A Misturning on section 12(5) of the Arbitration Act?

A few days ago
we had highlighted
a decision of the Bombay High Court in DBM
Geotechnics v. BPCL
where the High Court had drawn a distinction between
the power to nominate an arbitrator and the choice of the nominee. The
arbitration clause allowed an employee of a company to nominate another
employee as an arbitrator. The Court held that the power to nominate continued
to remain valid even if statutory bars now meant that another employee could
not be an arbitrator.

The Supreme
Court has now ruled on a similar point in TRF
Ltd. v. Energo Engineering Projects
(Civil Appeal 5306 of 2016 judgment
dated 3 July 2017). The relevant arbitration clause contained in the contract
between the parties provided: “Unless
otherwise provided, any dispute or difference between the parties in connection
with this agreement shall be referred to sole arbitration of the Managing
of Buyer or his nominee
…” The question was whether this
clause was valid in view of section 12(5) of the Arbitration & Conciliation
Act 1996 as amended in 2016. The appellant argued that the new provisions meant
that the Managing Director could not be an arbitrator: if that is so he could not
nominate another person as arbitrator either. The Respondent argued that while
the Managing Director may be disqualified to act as an arbitrator he is not
deprived of his right to nominate an arbitrator (of course the arbitrator
actually nominated would have to be sufficiently independent). The answer given
by the Court is this:

In such a context, the fulcrum of the
controversy would be, can an ineligible arbitrator, like the Managing Director,
nominate an arbitrator, who may be otherwise eligible and a respectable person.
As stated earlier, we are neither concerned with the objectivity nor the
individual respectability. We are only concerned with the authority or the
power of the Managing Director. By our analysis, we are obligated to arrive at
the conclusion that once the arbitrator has become ineligible by operation
of law, he cannot nominate another as an arbitrator
. The arbitrator becomes
ineligible as per prescription contained in Section 12(5) of the Act. It is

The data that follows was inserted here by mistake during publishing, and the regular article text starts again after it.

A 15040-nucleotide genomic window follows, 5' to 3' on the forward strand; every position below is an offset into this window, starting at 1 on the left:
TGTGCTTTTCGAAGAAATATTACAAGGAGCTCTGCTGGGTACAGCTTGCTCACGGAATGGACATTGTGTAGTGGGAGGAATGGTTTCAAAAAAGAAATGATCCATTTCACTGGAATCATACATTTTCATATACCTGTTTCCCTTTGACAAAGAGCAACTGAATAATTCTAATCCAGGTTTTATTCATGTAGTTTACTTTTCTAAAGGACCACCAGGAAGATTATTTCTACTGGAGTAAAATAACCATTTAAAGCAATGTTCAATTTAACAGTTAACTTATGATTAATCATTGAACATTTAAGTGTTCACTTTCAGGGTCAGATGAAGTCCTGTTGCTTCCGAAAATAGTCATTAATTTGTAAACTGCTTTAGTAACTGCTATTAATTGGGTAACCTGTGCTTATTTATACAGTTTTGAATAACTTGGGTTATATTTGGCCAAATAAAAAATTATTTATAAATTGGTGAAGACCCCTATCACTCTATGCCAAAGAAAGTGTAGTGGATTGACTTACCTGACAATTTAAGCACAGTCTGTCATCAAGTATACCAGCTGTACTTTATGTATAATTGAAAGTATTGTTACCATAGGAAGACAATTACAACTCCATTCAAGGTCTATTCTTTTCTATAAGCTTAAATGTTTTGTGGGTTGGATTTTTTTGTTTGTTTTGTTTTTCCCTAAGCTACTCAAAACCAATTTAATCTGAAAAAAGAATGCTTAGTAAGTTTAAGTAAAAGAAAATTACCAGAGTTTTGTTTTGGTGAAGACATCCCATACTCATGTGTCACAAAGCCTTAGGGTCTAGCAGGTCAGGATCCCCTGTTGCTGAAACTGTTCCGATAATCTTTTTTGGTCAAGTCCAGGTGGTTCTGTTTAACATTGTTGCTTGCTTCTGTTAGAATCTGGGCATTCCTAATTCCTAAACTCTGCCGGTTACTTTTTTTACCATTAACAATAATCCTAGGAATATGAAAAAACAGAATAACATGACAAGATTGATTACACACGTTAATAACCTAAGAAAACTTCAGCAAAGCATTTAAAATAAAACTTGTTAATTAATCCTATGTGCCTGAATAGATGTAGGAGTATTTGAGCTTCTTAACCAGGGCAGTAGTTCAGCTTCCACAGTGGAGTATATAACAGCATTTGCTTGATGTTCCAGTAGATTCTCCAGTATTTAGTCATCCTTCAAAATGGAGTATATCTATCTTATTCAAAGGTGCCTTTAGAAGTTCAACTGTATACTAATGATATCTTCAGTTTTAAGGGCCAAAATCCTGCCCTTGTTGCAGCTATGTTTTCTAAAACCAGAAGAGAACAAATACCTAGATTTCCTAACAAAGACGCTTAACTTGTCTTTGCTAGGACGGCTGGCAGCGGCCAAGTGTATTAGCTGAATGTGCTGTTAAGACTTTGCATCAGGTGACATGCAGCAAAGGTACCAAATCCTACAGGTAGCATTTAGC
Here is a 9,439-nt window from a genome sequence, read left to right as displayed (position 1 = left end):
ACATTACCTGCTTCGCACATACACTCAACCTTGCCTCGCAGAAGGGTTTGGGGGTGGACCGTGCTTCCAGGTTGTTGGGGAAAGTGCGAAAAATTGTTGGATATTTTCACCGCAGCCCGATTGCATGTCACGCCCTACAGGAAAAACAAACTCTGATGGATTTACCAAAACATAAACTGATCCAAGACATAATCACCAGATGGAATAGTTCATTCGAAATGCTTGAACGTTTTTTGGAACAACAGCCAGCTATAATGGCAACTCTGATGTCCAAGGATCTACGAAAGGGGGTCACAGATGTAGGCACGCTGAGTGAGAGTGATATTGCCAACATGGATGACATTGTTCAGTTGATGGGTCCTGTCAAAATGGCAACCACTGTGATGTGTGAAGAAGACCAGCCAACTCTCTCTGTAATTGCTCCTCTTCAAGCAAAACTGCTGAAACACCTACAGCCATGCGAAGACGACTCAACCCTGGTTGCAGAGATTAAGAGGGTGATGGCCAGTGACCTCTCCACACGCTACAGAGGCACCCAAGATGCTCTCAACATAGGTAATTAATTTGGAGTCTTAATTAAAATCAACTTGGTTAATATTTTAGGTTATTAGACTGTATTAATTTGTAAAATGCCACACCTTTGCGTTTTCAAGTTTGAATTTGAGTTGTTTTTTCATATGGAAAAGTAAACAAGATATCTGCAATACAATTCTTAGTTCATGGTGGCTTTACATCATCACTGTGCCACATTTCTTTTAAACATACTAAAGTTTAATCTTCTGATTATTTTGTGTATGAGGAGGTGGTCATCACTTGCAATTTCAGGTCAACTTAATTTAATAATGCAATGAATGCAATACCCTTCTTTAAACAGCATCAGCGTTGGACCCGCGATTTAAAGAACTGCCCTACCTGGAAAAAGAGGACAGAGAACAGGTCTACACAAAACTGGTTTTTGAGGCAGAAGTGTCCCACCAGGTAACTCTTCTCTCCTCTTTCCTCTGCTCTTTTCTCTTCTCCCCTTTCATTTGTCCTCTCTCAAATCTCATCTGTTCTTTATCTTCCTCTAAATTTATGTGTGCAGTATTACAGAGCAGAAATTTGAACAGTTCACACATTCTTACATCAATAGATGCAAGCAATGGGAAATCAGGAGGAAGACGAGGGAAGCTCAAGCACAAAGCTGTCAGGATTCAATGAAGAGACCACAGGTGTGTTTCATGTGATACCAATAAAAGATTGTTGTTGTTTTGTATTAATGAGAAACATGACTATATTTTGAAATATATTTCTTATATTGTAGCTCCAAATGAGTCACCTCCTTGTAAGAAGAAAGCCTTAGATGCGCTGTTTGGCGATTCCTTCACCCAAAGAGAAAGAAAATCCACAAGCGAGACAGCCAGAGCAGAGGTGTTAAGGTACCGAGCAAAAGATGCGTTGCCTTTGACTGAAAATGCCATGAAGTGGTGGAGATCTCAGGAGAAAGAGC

inconceivable in law that person who is statutorily ineligible can nominate a
. Needless to say, once the infrastructure collapses, the superstructure
is bound to collapse. One cannot have a building without the plinth. Or to put
it differently, once the identity of the Managing Director as the sole
arbitrator is lost, the power to nominate someone else as an arbitrator is

This does not
engage with the reasoning of the decision of the Bombay High Court we had highlighted
earlier. With respect, that reasoning appears to be clearly more powerful. The
formulation adopted by the Supreme Court, that it is “inconceivable in law that
a person who is statutorily ineligible can nominate a person”, may give rise to
difficulties. For instance, what happens in the case of contracts where one
party is given a right to nominate an arbitrator? Are such clauses now to be
considered invalid, even if the choice of a nominee is not hit by the bar on
the basis of the principle laid down by the Supreme Court?

The Supreme
Court referred to the decision in Firm of
Pratapchand Nopaji
in support of its conclusion. But that was a decision –
not on the Arbitration Act at all, incidentally – which only held that that
which cannot be done directly cannot be done indirectly either, and that what
one does through another is as good as done by oneself. But this is a clearly
inappropriate analogy. An arbitrator is never expected to simply adopt the
views of the nominating party.

The reasoning of
the Court extracted in the paragraph quoted above appears to be a significant